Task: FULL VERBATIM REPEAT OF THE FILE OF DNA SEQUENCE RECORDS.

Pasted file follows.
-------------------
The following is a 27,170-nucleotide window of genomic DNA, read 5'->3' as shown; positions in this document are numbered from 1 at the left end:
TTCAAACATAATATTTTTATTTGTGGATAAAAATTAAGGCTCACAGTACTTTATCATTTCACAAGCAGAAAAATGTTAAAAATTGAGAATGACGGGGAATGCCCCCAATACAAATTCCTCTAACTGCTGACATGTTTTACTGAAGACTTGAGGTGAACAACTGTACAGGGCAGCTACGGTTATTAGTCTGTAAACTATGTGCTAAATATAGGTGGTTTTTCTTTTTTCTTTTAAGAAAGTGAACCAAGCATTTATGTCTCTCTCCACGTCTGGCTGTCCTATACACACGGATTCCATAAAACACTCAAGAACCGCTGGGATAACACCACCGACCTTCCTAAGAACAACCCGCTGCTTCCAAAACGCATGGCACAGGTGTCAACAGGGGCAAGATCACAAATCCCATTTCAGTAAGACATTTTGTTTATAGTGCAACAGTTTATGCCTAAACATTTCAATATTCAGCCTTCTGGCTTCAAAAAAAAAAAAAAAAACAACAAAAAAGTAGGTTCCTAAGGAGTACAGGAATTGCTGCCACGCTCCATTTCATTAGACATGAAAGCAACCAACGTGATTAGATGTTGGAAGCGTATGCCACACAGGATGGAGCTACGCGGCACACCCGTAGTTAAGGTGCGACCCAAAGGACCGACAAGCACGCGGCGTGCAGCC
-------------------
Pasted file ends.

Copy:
The following is a 27,170-nucleotide window of genomic DNA, read 5'->3' as shown; positions in this document are numbered from 1 at the left end:
TTCAAACATAATATTTTTATTTGTGGATAAAAATTAAGGCTCACAGTACTTTATCATTTCACAAGCAGAAAAATGTTAAAAATTGAGAATGACGGGGAATGCCCCCAATACAAATTCCTCTAACTGCTGACATGTTTTACTGAAGACTTGAGGTGAACAACTGTACAGGGCAGCTACGGTTATTAGTCTGTAAACTATGTGCTAAATATAGGTGGTTTTTCTTTTTTCTTTTAAGAAAGTGAACCAAGCATTTATGTCTCTCTCCACGTCTGGCTGTCCTATACACACGGATTCCATAAAACACTCAAGAACCGCTGGGATAACACCACCGACCTTCCTAAGAACAACCCGCTGCTTCCAAAACGCATGGCACAGGTGTCAACAGGGGCAAGATCACAAATCCCATTTCAGTAAGACATTTTGTTTATAGTGCAACAGTTTATGCCTAAACATTTCAATATTCAGCCTTCTGGCTTCAAAAAAAAAAAAAAAAACAACAAAAAAGTAGGTTCCTAAGGAGTACAGGAATTGCTGCCACGCTCCATTTCATTAGACATGAAAGCAACCAACGTGATTAGATGTTGGAAGCGTATGCCACACAGGATGGAGCTACGCGGCACACCCGTAGTTAAGGTGCGACCCAAAGGACCGACAAGCACGCGGCGTGCAGCC